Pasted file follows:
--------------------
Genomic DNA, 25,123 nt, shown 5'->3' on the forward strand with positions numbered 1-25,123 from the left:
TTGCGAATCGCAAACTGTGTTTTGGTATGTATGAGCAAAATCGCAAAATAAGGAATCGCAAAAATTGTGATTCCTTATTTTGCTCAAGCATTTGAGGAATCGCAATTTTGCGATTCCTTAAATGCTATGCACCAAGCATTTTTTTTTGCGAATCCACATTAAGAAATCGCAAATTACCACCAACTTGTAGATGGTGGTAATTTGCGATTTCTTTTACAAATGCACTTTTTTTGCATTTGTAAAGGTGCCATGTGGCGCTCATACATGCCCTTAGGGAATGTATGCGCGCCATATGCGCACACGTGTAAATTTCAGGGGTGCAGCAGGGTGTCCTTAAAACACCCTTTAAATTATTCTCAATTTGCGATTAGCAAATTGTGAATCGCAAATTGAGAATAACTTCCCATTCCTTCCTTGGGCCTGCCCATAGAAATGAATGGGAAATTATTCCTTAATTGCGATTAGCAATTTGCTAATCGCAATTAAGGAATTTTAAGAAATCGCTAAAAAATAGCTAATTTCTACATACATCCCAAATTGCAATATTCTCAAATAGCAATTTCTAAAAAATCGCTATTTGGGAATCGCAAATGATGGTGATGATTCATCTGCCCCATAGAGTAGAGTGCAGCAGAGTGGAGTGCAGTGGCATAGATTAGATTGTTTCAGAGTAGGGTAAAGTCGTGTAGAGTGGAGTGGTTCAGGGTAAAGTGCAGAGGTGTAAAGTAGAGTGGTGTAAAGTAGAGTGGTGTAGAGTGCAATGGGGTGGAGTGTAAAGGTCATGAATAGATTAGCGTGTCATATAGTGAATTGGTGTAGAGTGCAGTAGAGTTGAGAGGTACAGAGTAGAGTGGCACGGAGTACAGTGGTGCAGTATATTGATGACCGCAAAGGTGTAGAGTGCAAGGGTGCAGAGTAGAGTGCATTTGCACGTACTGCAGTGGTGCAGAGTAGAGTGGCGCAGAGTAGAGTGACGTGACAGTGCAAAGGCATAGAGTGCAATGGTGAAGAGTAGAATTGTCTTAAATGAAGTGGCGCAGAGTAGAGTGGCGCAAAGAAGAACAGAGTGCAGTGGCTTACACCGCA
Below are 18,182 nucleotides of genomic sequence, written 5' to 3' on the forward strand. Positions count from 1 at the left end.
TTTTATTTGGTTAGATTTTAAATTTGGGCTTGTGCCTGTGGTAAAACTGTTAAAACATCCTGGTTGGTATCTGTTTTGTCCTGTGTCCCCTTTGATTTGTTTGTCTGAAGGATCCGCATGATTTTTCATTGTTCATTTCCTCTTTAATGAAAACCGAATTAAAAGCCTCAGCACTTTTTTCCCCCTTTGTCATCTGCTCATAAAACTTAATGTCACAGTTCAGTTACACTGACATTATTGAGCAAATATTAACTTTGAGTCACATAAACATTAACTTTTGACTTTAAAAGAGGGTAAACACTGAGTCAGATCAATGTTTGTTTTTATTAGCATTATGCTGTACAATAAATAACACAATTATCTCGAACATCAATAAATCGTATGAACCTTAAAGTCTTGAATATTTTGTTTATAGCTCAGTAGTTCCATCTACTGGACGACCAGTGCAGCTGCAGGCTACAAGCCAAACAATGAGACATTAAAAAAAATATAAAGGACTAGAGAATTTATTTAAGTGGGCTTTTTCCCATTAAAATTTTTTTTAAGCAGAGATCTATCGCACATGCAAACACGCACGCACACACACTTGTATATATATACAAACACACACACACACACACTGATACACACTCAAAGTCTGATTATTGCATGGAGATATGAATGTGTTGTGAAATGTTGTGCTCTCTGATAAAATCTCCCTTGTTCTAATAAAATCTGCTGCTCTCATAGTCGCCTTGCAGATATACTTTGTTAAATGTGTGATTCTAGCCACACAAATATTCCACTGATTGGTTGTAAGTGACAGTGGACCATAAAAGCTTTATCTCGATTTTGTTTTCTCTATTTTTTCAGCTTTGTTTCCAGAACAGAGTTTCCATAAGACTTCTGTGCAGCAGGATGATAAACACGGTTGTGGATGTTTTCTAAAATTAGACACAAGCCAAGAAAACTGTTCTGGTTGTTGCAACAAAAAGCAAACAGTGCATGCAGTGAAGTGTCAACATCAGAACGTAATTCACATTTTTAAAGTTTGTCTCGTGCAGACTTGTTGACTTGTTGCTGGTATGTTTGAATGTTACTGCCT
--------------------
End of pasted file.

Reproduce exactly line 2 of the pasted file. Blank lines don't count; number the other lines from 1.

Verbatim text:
TTGCGAATCGCAAACTGTGTTTTGGTATGTATGAGCAAAATCGCAAAATAAGGAATCGCAAAAATTGTGATTCCTTATTTTGCTCAAGCATTTGAGGAATCGCAATTTTGCGATTCCTTAAATGCTATGCACCAAGCATTTTTTTTTGCGAATCCACATTAAGAAATCGCAAATTACCACCAACTTGTAGATGGTGGTAATTTGCGATTTCTTTTACAAATGCACTTTTTTTGCATTTGTAAAGGTGCCATGTGGCGCTCATACATGCCCTTAGGGAATGTATGCGCGCCATATGCGCACACGTGTAAATTTCAGGGGTGCAGCAGGGTGTCCTTAAAACACCCTTTAAATTATTCTCAATTTGCGATTAGCAAATTGTGAATCGCAAATTGAGAATAACTTCCCATTCCTTCCTTGGGCCTGCCCATAGAAATGAATGGGAAATTATTCCTTAATTGCGATTAGCAATTTGCTAATCGCAATTAAGGAATTTTAAGAAATCGCTAAAAAATAGCTAATTTCTACATACATCCCAAATTGCAATATTCTCAAATAGCAATTTCTAAAAAATCGCTATTTGGGAATCGCAAATGATGGTGATGATTCATCTGCCCCATAGAGTAGAGTGCAGCAGAGTGGAGTGCAGTGGCATAGATTAGATTGTTTCAGAGTAGGGTAAAGTCGTGTAGAGTGGAGTGGTTCAGGGTAAAGTGCAGAGGTGTAAAGTAGAGTGGTGTAAAGTAGAGTGGTGTAGAGTGCAATGGGGTGGAGTGTAAAGGTCATGAATAGATTAGCGTGTCATATAGTGAATTGGTGTAGAGTGCAGTAGAGTTGAGAGGTACAGAGTAGAGTGGCACGGAGTACAGTGGTGCAGTATATTGATGACCGCAAAGGTGTAGAGTGCAAGGGTGCAGAGTAGAGTGCATTTGCACGTACTGCAGTGGTGCAGAGTAGAGTGGCGCAGAGTAGAGTGACGTGACAGTGCAAAGGCATAGAGTGCAATGGTGAAGAGTAGAATTGTCTTAAATGAAGTGGCGCAGAGTAGAGTGGCGCAAAGAAGAACAGAGTGCAGTGGCTTACACCGCA